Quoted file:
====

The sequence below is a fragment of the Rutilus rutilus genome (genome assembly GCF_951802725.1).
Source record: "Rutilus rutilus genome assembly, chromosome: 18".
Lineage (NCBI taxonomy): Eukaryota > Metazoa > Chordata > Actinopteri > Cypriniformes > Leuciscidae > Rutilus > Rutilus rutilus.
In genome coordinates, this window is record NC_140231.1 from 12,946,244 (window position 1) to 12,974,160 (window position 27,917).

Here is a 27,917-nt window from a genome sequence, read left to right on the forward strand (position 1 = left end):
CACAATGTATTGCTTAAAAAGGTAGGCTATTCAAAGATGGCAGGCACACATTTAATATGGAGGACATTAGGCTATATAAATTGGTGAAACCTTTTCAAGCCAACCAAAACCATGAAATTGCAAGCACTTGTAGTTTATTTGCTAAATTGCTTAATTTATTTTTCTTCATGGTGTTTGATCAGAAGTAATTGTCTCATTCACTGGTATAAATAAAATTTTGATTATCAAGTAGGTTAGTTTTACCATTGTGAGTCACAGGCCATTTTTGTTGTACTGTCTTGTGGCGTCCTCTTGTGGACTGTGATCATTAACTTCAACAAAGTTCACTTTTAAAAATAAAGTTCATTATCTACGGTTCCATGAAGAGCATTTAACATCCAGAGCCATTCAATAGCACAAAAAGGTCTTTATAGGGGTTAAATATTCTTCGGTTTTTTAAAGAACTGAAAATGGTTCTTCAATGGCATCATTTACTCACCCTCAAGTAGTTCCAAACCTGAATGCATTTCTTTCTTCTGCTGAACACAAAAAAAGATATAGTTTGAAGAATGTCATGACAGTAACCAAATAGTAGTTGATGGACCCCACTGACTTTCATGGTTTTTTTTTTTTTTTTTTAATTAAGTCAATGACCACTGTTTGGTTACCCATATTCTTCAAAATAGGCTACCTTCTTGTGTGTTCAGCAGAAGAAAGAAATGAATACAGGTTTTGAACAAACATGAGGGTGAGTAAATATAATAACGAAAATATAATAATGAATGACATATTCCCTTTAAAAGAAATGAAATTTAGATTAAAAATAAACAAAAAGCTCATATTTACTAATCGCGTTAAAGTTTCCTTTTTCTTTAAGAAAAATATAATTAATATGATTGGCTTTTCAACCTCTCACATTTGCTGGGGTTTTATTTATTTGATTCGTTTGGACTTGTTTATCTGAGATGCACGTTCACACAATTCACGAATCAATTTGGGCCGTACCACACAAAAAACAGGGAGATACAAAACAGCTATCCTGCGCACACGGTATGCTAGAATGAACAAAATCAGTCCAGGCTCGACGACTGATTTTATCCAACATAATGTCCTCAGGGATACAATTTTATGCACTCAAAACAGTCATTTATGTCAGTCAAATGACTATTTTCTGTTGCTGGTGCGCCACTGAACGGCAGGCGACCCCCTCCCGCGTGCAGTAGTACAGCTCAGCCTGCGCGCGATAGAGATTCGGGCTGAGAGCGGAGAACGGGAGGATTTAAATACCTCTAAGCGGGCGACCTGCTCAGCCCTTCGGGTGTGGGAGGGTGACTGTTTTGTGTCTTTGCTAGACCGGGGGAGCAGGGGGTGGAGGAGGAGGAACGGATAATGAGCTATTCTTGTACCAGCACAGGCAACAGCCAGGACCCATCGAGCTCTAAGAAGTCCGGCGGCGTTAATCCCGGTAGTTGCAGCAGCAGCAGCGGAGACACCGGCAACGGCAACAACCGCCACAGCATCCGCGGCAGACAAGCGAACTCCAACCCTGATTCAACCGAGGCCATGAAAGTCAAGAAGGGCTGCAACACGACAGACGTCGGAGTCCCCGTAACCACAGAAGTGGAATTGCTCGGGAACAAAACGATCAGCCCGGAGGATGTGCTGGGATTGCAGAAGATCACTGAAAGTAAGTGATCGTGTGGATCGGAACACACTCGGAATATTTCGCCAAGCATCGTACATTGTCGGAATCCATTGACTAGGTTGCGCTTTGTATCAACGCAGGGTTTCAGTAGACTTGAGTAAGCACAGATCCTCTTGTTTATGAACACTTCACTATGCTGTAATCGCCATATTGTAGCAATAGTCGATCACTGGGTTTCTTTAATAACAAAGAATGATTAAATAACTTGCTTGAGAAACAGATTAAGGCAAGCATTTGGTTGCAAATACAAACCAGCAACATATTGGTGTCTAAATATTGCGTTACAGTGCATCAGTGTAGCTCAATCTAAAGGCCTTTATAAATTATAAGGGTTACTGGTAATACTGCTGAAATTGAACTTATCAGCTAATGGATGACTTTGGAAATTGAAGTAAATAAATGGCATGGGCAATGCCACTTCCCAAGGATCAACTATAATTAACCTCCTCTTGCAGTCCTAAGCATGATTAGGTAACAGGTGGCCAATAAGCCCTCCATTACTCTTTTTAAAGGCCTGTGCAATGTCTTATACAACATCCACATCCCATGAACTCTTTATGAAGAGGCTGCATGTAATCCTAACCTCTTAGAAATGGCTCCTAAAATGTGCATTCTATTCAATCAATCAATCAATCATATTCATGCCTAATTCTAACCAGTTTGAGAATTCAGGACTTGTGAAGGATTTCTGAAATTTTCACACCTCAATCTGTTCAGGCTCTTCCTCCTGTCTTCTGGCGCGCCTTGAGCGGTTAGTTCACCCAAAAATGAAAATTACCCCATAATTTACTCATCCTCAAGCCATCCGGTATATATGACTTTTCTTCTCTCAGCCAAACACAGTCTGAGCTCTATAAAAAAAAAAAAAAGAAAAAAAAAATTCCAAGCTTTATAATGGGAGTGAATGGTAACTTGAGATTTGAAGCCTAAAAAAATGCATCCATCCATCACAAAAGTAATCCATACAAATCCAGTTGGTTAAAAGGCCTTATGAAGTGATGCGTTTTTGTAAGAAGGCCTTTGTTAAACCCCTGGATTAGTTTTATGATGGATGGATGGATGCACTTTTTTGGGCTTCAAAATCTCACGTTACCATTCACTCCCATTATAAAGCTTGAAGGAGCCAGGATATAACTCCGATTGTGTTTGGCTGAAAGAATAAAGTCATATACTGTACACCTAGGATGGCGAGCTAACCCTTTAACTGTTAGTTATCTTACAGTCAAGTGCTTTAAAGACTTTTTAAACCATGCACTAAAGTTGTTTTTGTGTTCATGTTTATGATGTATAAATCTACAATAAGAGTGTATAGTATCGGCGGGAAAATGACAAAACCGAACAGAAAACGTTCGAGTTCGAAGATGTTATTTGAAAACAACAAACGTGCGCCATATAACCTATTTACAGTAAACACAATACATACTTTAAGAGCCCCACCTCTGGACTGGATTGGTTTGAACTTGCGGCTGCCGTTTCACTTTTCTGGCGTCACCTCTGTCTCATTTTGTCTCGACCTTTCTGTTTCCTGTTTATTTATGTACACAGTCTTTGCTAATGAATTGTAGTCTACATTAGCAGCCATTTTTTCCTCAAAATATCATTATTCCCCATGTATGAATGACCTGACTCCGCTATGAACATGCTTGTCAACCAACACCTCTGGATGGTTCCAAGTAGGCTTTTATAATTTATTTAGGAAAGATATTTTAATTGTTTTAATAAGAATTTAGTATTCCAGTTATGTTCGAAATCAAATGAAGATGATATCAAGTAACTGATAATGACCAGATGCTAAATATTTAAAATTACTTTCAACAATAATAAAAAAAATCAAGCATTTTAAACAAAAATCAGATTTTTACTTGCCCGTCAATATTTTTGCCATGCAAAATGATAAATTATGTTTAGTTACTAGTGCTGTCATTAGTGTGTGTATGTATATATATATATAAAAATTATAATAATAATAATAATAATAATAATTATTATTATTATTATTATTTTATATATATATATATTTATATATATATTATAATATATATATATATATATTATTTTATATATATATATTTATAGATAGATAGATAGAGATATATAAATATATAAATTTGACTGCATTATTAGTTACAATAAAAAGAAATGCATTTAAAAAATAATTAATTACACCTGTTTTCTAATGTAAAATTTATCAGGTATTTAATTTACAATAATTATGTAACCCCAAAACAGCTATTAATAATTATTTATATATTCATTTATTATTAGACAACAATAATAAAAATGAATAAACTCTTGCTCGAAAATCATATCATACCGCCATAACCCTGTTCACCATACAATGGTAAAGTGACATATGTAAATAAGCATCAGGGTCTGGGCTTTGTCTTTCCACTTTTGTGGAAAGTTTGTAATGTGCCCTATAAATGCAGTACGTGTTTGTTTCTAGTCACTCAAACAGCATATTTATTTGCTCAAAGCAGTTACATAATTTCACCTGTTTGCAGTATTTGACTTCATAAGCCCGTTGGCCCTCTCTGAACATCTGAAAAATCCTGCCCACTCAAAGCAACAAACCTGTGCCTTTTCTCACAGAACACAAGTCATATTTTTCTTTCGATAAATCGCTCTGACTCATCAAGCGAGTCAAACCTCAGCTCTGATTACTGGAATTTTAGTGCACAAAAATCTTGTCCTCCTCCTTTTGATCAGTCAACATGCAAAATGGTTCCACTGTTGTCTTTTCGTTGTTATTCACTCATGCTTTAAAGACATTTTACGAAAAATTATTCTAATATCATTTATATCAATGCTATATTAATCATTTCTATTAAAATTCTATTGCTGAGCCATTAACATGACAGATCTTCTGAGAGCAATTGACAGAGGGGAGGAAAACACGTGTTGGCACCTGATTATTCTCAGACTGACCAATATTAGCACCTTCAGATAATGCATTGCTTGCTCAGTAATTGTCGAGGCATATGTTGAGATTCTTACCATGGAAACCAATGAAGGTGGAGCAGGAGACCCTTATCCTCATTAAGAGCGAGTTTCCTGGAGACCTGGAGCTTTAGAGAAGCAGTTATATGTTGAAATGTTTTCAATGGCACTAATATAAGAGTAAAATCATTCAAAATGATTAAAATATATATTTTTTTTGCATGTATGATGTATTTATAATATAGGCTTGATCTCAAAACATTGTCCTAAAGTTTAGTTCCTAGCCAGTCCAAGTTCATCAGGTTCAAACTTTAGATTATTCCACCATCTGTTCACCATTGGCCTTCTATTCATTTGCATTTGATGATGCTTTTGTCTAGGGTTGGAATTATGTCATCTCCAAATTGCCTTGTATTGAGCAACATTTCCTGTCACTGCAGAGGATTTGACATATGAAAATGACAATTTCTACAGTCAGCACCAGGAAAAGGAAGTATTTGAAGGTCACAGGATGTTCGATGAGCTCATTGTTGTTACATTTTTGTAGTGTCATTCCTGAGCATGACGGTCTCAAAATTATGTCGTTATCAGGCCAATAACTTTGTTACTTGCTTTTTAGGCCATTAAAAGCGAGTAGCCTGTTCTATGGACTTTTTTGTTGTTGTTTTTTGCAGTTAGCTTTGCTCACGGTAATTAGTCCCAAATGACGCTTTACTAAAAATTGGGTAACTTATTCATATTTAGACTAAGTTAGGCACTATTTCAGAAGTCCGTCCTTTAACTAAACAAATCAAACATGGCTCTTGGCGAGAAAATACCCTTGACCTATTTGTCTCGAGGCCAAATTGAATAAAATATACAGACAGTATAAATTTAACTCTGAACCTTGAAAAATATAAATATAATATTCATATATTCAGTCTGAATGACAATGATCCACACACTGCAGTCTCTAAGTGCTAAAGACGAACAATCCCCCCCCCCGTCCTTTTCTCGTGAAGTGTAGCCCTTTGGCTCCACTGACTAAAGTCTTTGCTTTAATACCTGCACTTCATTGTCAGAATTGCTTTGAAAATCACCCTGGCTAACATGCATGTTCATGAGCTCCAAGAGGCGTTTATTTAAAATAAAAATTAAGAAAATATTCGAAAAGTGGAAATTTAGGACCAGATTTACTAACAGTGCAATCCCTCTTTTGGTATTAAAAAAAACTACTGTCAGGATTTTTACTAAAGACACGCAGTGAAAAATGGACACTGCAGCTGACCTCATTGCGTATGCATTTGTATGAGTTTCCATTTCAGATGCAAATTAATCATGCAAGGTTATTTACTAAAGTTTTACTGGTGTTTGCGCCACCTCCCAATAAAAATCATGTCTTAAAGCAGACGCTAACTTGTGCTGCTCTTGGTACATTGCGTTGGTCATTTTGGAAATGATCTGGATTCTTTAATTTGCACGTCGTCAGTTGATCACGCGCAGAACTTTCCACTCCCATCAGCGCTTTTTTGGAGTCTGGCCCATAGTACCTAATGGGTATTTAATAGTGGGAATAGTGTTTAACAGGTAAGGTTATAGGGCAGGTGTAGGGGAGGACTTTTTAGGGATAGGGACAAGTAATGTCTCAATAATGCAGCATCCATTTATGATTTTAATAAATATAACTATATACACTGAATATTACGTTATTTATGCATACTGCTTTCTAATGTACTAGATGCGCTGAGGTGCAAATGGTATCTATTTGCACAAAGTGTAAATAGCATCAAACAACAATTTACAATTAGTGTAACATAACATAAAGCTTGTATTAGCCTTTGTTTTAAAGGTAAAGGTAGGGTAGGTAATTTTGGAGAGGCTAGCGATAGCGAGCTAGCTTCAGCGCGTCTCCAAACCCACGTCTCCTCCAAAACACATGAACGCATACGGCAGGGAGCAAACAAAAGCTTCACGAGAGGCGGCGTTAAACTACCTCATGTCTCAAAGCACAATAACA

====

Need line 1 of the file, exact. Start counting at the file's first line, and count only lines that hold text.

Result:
The sequence below is a fragment of the Rutilus rutilus genome (genome assembly GCF_951802725.1).